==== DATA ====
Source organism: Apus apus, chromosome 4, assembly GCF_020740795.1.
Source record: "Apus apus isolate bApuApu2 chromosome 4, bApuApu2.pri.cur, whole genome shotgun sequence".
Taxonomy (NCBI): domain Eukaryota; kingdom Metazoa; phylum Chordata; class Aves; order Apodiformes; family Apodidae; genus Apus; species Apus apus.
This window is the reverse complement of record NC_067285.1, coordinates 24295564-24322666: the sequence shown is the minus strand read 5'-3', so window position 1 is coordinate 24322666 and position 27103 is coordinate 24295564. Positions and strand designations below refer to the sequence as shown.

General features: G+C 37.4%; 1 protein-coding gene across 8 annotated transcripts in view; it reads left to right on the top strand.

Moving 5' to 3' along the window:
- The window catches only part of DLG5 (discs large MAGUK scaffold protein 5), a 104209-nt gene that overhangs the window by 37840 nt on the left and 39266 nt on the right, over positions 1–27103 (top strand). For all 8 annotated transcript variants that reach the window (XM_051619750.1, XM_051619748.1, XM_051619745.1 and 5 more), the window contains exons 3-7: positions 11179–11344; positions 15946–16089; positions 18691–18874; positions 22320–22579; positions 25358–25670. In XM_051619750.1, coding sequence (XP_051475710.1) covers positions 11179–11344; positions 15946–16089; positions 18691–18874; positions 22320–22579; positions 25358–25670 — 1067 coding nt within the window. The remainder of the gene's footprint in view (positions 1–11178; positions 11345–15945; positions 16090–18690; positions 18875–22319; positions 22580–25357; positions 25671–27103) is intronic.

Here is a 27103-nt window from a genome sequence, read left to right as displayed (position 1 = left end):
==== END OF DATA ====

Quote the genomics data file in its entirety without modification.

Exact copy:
Source organism: Apus apus, chromosome 4, assembly GCF_020740795.1.
Source record: "Apus apus isolate bApuApu2 chromosome 4, bApuApu2.pri.cur, whole genome shotgun sequence".
Taxonomy (NCBI): domain Eukaryota; kingdom Metazoa; phylum Chordata; class Aves; order Apodiformes; family Apodidae; genus Apus; species Apus apus.
This window is the reverse complement of record NC_067285.1, coordinates 24295564-24322666: the sequence shown is the minus strand read 5'-3', so window position 1 is coordinate 24322666 and position 27103 is coordinate 24295564. Positions and strand designations below refer to the sequence as shown.

General features: G+C 37.4%; 1 protein-coding gene across 8 annotated transcripts in view; it reads left to right on the top strand.

Moving 5' to 3' along the window:
- The window catches only part of DLG5 (discs large MAGUK scaffold protein 5), a 104209-nt gene that overhangs the window by 37840 nt on the left and 39266 nt on the right, over positions 1–27103 (top strand). For all 8 annotated transcript variants that reach the window (XM_051619750.1, XM_051619748.1, XM_051619745.1 and 5 more), the window contains exons 3-7: positions 11179–11344; positions 15946–16089; positions 18691–18874; positions 22320–22579; positions 25358–25670. In XM_051619750.1, coding sequence (XP_051475710.1) covers positions 11179–11344; positions 15946–16089; positions 18691–18874; positions 22320–22579; positions 25358–25670 — 1067 coding nt within the window. The remainder of the gene's footprint in view (positions 1–11178; positions 11345–15945; positions 16090–18690; positions 18875–22319; positions 22580–25357; positions 25671–27103) is intronic.

Here is a 27103-nt window from a genome sequence, read left to right as displayed (position 1 = left end):